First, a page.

I’ll respond to one more substantive objection that Jesse Singal echoes and that was raised initially by Dave Hewitt, an English substacker. Hewitt claims that my results are sensitive to outlier states, such as Alaska or Wyoming, that have above-average youth suicide rates. He attempts to illustrate this concern by switching whether AK and WY are classified as having a minor access provision or not. He then produces a graph that shows the unadjusted difference in suicide rates between states based on the existence of a minor access provision shrinks to zero if both AK and WY are switched in how they are classified.
Importantly, Hewitt only shows us the unadjusted difference, not the final results adjusting for baseline differences in state suicide rates, as displayed in Chart 3 and Appendix Tables 2-5 in the study. States differ in their average suicide rate across the entire time period studied, including the years before puberty blockers and cross-sex hormones were introduced as a therapy for gender dysphoria around 2010. Hewitt is aware of this fact when he notes, “The suicide rate of this age group in Alaska is far higher than any other state… Wyoming has the highest overall suicide rate in the country across all age groups.”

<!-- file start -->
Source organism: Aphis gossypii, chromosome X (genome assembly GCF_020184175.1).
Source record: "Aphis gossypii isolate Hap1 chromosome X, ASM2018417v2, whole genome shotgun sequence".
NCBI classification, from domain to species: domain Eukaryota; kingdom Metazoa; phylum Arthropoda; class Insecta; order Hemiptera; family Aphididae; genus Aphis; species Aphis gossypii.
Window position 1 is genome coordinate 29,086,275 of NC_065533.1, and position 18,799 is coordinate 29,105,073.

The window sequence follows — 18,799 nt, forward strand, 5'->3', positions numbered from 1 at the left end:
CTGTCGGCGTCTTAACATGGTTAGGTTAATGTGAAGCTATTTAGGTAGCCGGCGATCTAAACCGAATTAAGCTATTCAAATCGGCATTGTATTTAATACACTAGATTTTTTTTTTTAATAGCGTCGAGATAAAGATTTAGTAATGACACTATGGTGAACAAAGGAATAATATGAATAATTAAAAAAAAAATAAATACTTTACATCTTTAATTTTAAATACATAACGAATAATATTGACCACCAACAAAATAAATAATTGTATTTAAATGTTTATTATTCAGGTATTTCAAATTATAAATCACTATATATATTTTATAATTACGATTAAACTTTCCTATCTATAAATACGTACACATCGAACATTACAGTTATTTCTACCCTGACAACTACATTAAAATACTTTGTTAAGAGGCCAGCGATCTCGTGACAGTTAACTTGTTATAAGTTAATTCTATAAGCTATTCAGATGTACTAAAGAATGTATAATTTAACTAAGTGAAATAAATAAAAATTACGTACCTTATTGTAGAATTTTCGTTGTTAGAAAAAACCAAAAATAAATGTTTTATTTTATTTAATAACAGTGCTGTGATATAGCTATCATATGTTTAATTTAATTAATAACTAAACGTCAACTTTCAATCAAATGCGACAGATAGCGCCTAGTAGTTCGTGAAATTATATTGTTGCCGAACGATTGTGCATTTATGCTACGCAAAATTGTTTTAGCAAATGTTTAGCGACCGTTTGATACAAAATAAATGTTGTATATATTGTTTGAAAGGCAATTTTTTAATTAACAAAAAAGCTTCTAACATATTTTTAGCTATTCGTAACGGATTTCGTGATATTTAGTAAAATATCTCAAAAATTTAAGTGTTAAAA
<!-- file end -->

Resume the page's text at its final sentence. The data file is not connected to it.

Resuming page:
Because there are time-invariant factors that might make some states have higher or lower youth suicide rates, my analysis controls for each state’s suicide rate at baseline. And to the extent that there are time-variant but age-invariant factors that affect the change in suicide rates over time, I control for the annual suicide rate in each state in each year for a slightly older population that should be unaffected by a minor access provision.